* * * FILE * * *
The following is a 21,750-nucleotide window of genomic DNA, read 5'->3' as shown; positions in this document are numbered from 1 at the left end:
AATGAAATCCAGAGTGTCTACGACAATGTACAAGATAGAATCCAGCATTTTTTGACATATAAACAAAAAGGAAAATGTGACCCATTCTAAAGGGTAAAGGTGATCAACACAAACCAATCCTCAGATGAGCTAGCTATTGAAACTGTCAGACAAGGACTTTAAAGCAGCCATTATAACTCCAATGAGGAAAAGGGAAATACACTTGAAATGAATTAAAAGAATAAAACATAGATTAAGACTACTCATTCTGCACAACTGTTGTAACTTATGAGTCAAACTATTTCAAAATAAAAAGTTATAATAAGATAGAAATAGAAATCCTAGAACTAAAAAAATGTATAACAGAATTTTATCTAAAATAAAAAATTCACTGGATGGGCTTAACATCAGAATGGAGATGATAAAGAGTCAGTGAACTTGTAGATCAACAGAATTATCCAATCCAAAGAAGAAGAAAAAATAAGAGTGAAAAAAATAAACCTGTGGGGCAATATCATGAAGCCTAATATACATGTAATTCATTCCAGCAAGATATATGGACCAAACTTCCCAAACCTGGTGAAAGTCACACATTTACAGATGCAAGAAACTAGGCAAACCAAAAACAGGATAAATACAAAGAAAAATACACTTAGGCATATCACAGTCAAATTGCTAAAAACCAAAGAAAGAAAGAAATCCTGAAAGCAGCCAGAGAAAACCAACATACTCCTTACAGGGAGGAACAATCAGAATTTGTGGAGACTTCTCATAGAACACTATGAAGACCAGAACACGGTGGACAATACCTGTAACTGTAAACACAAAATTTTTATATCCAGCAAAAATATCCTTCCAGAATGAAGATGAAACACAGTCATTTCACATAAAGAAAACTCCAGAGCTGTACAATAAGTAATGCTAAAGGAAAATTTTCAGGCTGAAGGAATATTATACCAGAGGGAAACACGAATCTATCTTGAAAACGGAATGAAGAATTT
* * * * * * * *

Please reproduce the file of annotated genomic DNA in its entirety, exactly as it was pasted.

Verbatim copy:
The following is a 21,750-nucleotide window of genomic DNA, read 5'->3' as shown; positions in this document are numbered from 1 at the left end:
AATGAAATCCAGAGTGTCTACGACAATGTACAAGATAGAATCCAGCATTTTTTGACATATAAACAAAAAGGAAAATGTGACCCATTCTAAAGGGTAAAGGTGATCAACACAAACCAATCCTCAGATGAGCTAGCTATTGAAACTGTCAGACAAGGACTTTAAAGCAGCCATTATAACTCCAATGAGGAAAAGGGAAATACACTTGAAATGAATTAAAAGAATAAAACATAGATTAAGACTACTCATTCTGCACAACTGTTGTAACTTATGAGTCAAACTATTTCAAAATAAAAAGTTATAATAAGATAGAAATAGAAATCCTAGAACTAAAAAAATGTATAACAGAATTTTATCTAAAATAAAAAATTCACTGGATGGGCTTAACATCAGAATGGAGATGATAAAGAGTCAGTGAACTTGTAGATCAACAGAATTATCCAATCCAAAGAAGAAGAAAAAATAAGAGTGAAAAAAATAAACCTGTGGGGCAATATCATGAAGCCTAATATACATGTAATTCATTCCAGCAAGATATATGGACCAAACTTCCCAAACCTGGTGAAAGTCACACATTTACAGATGCAAGAAACTAGGCAAACCAAAAACAGGATAAATACAAAGAAAAATACACTTAGGCATATCACAGTCAAATTGCTAAAAACCAAAGAAAGAAAGAAATCCTGAAAGCAGCCAGAGAAAACCAACATACTCCTTACAGGGAGGAACAATCAGAATTTGTGGAGACTTCTCATAGAACACTATGAAGACCAGAACACGGTGGACAATACCTGTAACTGTAAACACAAAATTTTTATATCCAGCAAAAATATCCTTCCAGAATGAAGATGAAACACAGTCATTTCACATAAAGAAAACTCCAGAGCTGTACAATAAGTAATGCTAAAGGAAAATTTTCAGGCTGAAGGAATATTATACCAGAGGGAAACACGAATCTATCTTGAAAACGGAATGAAGAATTT